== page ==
On Sunday, Dec. 9, Julian von Abele, CC ’21, a sophomore in the physics department, made a series of claims perpetuating white male supremacy, especially in science, and further harassed a group of primarily Black women on campus. This incident of racism that occurred on campus showed that science and physics academia blatantly and covertly attacks minorities—and their ability to be a part of the field. His rhetoric further reflected an existing pattern in science academia at Columbia as a whole, and more specifically in the physics department.
A group of undergraduates studying physics at Columbia felt particularly troubled that online comments in forums defending von Abele’s rant used his work in physics as a smokescreen—painting his bigotry as an inflammatory outburst of a brilliant mind. Following the video’s release, members of the undergraduate physics community at Columbia and Barnard decided that it was important to stand against the supremacist's hateful remarks—to debunk and dismantle them from the standpoint of scientists.
An open letter to the Columbia community denouncing the bigotry expressed by someone within the department was drafted and later signed by the Society of Physics Students, Columbia Society for Women in Physics, and more than 150 Columbia and Barnard physics majors.
Columbia as an institution—which includes the physics department—is no stranger to bigotry, sexism, and institutional racism. While von Abele’s words were violent and destructive on their own, they by no means marked an isolated incident, but rather remind us that the neglect of minorities is normalized in the department and the school. The culture of silence that myself and my peers have felt around similar incidents is a subsequent act of neglect, and a direct response of disciplinary and institutional action from the administration should be in order.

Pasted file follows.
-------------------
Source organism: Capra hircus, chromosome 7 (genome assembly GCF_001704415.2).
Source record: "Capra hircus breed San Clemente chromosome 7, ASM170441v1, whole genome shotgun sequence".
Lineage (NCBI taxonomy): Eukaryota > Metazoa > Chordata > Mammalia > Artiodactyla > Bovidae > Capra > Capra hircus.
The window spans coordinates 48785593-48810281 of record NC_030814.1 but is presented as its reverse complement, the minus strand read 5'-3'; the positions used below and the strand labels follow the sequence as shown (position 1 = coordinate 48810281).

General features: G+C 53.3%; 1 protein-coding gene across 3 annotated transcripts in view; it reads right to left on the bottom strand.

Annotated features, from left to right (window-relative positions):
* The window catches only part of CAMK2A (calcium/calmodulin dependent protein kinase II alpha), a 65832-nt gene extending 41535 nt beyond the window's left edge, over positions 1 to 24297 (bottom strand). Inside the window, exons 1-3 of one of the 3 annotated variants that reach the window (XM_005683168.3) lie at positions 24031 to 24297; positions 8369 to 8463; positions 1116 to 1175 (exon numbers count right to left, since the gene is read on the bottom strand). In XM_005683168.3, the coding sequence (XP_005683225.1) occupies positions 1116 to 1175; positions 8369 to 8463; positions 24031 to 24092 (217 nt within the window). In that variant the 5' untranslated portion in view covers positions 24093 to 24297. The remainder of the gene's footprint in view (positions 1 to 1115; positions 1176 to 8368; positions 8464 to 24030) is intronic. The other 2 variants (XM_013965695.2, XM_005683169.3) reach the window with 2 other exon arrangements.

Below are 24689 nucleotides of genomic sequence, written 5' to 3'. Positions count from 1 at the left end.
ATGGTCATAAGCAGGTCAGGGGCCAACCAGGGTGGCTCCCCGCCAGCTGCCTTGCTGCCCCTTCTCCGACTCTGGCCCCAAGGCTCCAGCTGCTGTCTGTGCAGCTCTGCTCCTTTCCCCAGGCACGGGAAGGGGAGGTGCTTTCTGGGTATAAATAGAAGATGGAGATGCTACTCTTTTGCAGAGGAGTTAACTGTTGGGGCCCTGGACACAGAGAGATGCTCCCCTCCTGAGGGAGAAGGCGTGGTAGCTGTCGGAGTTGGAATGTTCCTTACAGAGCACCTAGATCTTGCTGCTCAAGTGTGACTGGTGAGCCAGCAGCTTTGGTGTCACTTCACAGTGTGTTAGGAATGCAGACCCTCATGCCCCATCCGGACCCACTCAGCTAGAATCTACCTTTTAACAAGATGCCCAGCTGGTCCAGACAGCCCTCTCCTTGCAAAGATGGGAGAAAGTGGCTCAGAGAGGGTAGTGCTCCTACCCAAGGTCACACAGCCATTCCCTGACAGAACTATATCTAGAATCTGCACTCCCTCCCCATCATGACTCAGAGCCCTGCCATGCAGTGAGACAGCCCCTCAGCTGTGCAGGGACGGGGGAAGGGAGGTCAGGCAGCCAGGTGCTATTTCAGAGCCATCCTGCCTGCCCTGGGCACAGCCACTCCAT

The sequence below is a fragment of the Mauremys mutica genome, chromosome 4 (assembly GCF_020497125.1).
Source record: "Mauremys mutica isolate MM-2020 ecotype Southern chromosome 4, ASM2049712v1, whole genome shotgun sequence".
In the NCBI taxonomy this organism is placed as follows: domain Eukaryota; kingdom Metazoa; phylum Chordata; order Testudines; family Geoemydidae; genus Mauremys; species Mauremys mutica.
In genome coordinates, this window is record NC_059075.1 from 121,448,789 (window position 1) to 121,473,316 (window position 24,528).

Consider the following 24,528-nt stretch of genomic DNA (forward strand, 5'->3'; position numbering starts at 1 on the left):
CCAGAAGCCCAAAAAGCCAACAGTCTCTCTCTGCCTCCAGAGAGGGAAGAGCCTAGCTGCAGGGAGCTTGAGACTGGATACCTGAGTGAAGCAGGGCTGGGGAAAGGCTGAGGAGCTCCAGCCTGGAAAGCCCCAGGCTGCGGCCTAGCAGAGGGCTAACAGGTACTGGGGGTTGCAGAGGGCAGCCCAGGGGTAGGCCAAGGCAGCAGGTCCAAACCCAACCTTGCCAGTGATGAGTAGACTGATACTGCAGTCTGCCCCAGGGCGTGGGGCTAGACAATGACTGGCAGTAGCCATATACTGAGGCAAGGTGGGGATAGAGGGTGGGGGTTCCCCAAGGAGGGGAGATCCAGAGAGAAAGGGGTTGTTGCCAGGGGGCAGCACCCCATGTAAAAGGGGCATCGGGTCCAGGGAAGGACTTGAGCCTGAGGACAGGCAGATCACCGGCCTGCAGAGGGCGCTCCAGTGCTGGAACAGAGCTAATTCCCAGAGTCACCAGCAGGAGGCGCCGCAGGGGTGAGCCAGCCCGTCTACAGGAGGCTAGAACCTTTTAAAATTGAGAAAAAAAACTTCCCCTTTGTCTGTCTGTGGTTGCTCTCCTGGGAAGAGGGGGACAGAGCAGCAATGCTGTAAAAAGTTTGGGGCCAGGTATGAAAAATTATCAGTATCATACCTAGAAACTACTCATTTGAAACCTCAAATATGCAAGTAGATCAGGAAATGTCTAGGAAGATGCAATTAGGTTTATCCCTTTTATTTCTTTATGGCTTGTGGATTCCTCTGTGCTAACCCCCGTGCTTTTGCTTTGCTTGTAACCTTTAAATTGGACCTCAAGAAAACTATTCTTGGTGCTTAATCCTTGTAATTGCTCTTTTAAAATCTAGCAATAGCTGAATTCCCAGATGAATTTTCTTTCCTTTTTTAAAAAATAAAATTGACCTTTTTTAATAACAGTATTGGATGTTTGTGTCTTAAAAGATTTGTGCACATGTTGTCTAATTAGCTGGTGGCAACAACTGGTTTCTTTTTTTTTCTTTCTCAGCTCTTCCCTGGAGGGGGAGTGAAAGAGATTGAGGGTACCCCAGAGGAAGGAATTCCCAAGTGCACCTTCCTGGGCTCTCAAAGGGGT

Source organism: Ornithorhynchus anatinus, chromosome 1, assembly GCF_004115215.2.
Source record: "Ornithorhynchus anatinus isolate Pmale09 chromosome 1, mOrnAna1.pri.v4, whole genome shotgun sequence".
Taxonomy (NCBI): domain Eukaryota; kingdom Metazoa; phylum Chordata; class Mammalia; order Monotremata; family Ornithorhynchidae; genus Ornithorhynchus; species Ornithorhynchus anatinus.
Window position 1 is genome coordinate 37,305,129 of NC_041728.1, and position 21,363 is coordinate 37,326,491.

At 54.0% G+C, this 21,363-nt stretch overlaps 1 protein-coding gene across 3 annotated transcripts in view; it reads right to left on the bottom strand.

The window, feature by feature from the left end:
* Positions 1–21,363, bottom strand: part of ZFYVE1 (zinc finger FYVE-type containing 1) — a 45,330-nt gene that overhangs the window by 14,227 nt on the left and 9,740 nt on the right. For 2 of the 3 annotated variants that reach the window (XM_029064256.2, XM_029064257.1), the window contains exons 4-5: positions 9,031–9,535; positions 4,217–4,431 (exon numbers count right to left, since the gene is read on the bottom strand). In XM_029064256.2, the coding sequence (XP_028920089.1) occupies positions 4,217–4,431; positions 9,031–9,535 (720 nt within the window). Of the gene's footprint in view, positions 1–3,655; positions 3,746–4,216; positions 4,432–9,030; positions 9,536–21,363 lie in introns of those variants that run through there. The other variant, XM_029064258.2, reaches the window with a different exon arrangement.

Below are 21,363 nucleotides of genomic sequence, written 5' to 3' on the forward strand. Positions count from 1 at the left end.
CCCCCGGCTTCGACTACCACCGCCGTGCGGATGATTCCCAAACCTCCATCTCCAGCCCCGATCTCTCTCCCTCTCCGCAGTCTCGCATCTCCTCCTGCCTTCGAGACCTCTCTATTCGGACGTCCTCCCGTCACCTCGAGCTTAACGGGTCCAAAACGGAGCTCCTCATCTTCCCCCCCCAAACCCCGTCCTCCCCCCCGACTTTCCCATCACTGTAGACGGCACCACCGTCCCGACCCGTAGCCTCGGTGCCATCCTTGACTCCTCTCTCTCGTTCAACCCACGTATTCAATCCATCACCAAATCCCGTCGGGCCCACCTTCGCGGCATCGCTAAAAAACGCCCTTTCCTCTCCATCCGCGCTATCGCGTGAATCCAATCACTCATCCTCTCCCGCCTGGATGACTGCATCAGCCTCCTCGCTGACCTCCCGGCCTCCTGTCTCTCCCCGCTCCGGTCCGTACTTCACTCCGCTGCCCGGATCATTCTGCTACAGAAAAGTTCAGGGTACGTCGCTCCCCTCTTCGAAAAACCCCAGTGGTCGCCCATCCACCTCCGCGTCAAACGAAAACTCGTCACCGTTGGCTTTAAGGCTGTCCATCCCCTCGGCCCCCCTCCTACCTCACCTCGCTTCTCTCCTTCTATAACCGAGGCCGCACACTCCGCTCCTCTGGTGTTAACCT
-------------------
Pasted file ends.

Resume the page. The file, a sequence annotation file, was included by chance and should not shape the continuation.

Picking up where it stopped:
Though often privileged as a meritocracy, physics is as susceptible to intolerance, discrimination, and inequality as any other field. Scientists are human and thus are not without bias. These biases dictate the way science is done and who gets to do it. The abstract and formal nature of physics does not represent the absence of outside cultural influence but a distinctive manifestation of it.
Consider the Nobel Prize in Physics: For 55 years (from 1963 until 2018), not a single woman received it. And there has still yet to be a Black laureate. This isn’t because there haven’t been any female or Black physicists worth recognizing. Rather, hegemonic masculinity and systemic racism excluded and continue to exclude women, people of color, and others who are marginalized from the field. Although sciences in general have made efforts to become more inclusive, physics has remained particularly homogenous.